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Effective leadership is closely related to effective motivation. Knowing how to motivate your people more effectively is a prime tool of leaders.

Motivation can be both intrinsic and extrinsic:

  • Intrinsic motivation is when you do something because you enjoy it or see the value in it without receiving anything for it externally.
  • Extrinsic motivation is when you do something because you receive a reward, such as praise, fame, or money.

We need to understand that money is not necessarily the primary motivation of people.

According to research, most people do not leave organisations for money. They leave because of their manager.

I have found that there are three main areas that leaders can influence to motivate their people:

Communication, Care, and Culture.

These three keys help us to motivate our people more effectively.


One of my most impacting leadership experiences was actually not while I was a regional area manager at Lidl in Germany. Back then I was responsible for staff in three to six stores with around one hundred employees in total for about four years.

In 2013, I was part of the “Refresh Team” at one of the conferences in my first year in Sydney. This team was basically about keeping the venue clean for thousands of women. Yes, it was the cleaning team! What I learned then was that cleaning bathrooms and emptying bins require leadership that can motivate like no other area.

There were several aspects that I could draw out of this experience. But the way my leader Matt was communicating with us was outstanding.

  1. He created anticipation & used positive language.
    It started the week before the conference when Matt sent out a simple text. He wrote that he was looking forward to having us on the team and that we will be going to have a great time.
    He started motivating us even before the event. And he used positive language. He prepared his success in leading a team that nobody wanted to be on – let’s be real, cleaning toilets, no thanks!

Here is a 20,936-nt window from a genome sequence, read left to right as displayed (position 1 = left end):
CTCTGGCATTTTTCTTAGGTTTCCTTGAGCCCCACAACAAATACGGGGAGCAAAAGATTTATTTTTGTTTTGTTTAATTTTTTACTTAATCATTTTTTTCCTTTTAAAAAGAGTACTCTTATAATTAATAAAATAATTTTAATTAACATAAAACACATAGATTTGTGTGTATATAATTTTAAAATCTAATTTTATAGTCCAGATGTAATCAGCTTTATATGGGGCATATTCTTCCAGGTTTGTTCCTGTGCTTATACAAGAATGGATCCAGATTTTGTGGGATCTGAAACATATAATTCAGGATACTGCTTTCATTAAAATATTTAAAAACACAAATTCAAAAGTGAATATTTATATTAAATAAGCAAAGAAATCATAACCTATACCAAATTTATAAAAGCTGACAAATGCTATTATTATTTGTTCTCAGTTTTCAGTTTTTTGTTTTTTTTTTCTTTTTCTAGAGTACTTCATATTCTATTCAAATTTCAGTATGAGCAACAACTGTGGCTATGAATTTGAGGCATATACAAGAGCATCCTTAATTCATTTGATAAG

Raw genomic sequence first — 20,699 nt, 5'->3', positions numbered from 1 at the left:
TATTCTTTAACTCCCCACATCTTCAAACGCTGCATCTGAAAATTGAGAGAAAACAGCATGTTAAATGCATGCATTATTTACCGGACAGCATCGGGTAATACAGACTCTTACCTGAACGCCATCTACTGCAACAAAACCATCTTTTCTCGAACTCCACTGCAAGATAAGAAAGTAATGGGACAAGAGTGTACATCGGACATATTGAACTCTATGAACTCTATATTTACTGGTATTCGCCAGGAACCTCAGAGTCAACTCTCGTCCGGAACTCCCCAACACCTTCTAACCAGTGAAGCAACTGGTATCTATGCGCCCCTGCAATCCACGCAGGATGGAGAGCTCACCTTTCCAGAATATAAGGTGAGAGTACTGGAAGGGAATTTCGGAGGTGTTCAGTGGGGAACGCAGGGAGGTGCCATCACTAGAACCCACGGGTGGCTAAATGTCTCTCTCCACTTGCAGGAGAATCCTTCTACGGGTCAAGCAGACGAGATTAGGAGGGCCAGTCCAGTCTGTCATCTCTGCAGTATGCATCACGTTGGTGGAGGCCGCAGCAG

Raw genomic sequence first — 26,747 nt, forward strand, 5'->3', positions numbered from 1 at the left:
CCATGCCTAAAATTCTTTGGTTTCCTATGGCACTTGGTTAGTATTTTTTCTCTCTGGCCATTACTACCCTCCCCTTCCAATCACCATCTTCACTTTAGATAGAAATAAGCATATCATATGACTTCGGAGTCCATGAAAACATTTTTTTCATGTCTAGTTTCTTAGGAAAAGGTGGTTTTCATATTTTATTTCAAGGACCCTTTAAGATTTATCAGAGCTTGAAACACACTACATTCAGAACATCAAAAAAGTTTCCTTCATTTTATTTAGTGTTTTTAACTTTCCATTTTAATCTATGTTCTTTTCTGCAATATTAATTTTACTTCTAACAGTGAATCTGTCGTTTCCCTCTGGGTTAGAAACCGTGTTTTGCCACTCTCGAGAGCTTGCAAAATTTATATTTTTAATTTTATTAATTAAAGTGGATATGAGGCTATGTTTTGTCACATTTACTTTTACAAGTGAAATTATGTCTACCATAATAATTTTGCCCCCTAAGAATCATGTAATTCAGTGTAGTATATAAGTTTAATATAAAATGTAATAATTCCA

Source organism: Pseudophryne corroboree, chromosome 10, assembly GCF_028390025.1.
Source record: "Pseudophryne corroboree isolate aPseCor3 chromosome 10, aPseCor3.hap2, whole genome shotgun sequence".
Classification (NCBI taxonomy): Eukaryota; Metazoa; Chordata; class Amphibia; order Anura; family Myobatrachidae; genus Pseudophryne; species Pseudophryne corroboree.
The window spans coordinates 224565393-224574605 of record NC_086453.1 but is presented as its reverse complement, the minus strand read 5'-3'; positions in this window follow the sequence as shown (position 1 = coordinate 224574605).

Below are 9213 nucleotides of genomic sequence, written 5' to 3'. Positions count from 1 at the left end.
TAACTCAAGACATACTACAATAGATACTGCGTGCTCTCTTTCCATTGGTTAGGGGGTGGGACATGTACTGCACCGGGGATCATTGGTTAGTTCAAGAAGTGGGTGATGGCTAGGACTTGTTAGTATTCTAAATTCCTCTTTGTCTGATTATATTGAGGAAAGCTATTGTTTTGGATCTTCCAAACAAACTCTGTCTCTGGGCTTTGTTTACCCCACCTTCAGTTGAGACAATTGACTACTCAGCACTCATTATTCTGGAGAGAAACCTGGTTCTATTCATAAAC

2. He demonstrated a great balance of task orientation and people orientation.
    Throughout the conference, Matt made sure we knew what to do. However, he also communicated that we were appreciated.
    Cleaning toilets and refilling paper towels was obviously crucial to the success of the conference.

Effective leaders “motivate people by making clear to them how their work fits into a larger vision for the organization” (Goleman, 2000).
Such a vision needs to be “relevant to the values, ideals, and needs of followers“. And it needs to be “communicated with colourful, emotional language” to be motivating (G. Yukl, 2012).

Communication is a key to motivate our people more effectively. And that does not mean we need to avoid constructive feedback.

More on communication here.


I love this quote by Theodore Roosevelt:

“Nobody cares how much you know until they know how much you care.”

As leaders, of course, we need to care about output. Tasks need to get done. 
However, we need to remember who works on those tasks.

This balance of task orientation versus people orientation is a challenge leaders need to face when seeking to motivate followers.

Years ago, I had one staff member who taught me a valuable lesson. Although I genuinely cared for my employees I failed to show it at times. 
One day, this store manager was honest enough to give me some feedback. He told me that it comes across as if I only cared about tasks and not about people.